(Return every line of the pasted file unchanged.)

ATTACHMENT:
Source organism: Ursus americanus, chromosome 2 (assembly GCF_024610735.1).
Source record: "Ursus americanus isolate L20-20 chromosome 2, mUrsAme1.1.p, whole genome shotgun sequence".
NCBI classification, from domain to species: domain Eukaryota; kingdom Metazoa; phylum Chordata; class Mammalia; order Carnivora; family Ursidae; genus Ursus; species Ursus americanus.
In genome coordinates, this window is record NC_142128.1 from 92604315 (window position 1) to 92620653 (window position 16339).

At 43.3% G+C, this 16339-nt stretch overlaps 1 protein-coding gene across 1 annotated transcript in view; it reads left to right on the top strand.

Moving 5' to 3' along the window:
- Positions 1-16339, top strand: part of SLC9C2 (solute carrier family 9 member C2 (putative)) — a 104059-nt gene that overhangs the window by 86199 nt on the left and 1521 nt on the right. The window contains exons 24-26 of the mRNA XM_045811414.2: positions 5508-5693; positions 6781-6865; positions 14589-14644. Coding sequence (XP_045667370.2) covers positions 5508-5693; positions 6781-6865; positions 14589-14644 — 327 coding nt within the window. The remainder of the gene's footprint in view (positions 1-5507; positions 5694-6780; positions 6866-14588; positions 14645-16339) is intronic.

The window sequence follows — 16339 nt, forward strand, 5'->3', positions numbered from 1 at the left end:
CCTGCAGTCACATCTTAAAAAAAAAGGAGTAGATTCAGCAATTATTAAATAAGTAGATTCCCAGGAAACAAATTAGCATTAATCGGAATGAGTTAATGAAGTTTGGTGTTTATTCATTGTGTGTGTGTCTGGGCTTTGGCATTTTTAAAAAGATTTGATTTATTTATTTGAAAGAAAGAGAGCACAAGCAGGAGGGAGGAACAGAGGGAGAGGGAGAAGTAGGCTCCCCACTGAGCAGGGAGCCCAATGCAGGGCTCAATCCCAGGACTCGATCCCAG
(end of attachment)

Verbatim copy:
Source organism: Ursus americanus, chromosome 2 (assembly GCF_024610735.1).
Source record: "Ursus americanus isolate L20-20 chromosome 2, mUrsAme1.1.p, whole genome shotgun sequence".
NCBI classification, from domain to species: domain Eukaryota; kingdom Metazoa; phylum Chordata; class Mammalia; order Carnivora; family Ursidae; genus Ursus; species Ursus americanus.
In genome coordinates, this window is record NC_142128.1 from 92604315 (window position 1) to 92620653 (window position 16339).

At 43.3% G+C, this 16339-nt stretch overlaps 1 protein-coding gene across 1 annotated transcript in view; it reads left to right on the top strand.

Moving 5' to 3' along the window:
- Positions 1-16339, top strand: part of SLC9C2 (solute carrier family 9 member C2 (putative)) — a 104059-nt gene that overhangs the window by 86199 nt on the left and 1521 nt on the right. The window contains exons 24-26 of the mRNA XM_045811414.2: positions 5508-5693; positions 6781-6865; positions 14589-14644. Coding sequence (XP_045667370.2) covers positions 5508-5693; positions 6781-6865; positions 14589-14644 — 327 coding nt within the window. The remainder of the gene's footprint in view (positions 1-5507; positions 5694-6780; positions 6866-14588; positions 14645-16339) is intronic.

The window sequence follows — 16339 nt, forward strand, 5'->3', positions numbered from 1 at the left end:
CCTGCAGTCACATCTTAAAAAAAAAGGAGTAGATTCAGCAATTATTAAATAAGTAGATTCCCAGGAAACAAATTAGCATTAATCGGAATGAGTTAATGAAGTTTGGTGTTTATTCATTGTGTGTGTGTCTGGGCTTTGGCATTTTTAAAAAGATTTGATTTATTTATTTGAAAGAAAGAGAGCACAAGCAGGAGGGAGGAACAGAGGGAGAGGGAGAAGTAGGCTCCCCACTGAGCAGGGAGCCCAATGCAGGGCTCAATCCCAGGACTCGATCCCAG